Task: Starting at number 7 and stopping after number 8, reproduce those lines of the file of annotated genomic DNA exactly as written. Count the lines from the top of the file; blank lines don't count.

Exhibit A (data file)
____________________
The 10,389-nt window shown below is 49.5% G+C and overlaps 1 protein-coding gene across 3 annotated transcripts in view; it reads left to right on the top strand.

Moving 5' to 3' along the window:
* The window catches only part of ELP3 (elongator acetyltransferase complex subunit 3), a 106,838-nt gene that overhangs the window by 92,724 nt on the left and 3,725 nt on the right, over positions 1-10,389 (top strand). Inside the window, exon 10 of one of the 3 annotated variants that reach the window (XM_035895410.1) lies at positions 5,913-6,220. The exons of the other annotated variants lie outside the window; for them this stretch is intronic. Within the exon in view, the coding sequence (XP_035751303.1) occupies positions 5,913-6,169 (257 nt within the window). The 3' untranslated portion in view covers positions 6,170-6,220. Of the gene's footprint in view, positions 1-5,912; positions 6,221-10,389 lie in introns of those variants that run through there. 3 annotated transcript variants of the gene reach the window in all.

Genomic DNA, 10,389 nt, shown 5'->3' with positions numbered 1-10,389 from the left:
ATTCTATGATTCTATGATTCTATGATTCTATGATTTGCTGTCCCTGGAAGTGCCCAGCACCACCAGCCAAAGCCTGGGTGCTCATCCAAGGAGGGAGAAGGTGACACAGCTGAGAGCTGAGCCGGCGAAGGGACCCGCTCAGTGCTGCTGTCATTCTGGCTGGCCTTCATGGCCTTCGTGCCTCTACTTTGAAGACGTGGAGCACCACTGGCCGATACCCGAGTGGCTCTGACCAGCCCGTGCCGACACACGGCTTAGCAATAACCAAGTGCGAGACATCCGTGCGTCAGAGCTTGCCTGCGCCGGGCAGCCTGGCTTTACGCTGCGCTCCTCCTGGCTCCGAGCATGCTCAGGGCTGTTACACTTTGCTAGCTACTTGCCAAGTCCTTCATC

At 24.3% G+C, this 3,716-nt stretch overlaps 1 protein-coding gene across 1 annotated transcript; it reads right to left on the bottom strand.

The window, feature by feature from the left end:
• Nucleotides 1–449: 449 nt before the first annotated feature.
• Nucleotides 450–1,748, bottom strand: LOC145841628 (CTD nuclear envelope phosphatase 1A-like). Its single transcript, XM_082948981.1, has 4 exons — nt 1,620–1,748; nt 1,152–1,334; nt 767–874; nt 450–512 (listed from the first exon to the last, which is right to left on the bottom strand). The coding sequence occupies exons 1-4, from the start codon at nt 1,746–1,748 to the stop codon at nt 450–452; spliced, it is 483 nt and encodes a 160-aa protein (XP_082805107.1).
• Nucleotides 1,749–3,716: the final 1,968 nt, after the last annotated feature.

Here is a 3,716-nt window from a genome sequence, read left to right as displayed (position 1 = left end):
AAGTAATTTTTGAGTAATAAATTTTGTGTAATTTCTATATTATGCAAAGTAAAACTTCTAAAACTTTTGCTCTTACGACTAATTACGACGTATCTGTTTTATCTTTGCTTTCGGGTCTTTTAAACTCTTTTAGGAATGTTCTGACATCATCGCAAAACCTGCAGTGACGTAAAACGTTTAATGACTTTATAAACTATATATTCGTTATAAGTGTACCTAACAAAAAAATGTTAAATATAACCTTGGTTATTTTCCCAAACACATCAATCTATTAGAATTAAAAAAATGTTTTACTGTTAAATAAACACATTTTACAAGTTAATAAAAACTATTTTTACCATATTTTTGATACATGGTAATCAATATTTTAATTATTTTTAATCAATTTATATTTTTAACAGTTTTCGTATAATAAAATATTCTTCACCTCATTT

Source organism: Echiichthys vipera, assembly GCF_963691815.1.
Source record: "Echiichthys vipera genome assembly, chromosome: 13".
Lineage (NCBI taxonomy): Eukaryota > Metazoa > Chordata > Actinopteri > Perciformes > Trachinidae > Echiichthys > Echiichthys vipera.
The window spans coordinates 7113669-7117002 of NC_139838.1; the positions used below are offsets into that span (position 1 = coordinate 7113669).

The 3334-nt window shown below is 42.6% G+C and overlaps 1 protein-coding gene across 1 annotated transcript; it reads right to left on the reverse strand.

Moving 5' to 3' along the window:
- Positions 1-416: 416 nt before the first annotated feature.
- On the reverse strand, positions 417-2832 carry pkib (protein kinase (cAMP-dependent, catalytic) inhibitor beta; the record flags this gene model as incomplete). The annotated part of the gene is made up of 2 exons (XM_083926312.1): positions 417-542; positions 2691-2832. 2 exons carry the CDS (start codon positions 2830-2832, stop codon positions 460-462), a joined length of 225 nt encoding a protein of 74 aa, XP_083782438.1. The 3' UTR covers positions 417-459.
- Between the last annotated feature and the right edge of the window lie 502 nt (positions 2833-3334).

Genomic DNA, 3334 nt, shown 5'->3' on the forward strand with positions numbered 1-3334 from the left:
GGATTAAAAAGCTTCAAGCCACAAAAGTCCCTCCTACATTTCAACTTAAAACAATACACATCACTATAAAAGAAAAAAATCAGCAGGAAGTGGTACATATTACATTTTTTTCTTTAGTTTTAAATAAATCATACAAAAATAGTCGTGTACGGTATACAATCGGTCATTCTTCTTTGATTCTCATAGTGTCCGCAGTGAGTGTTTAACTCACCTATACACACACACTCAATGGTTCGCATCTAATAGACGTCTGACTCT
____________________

The window, feature by feature from the left end:
• Nucleotides 1–449: 449 nt before the first annotated feature.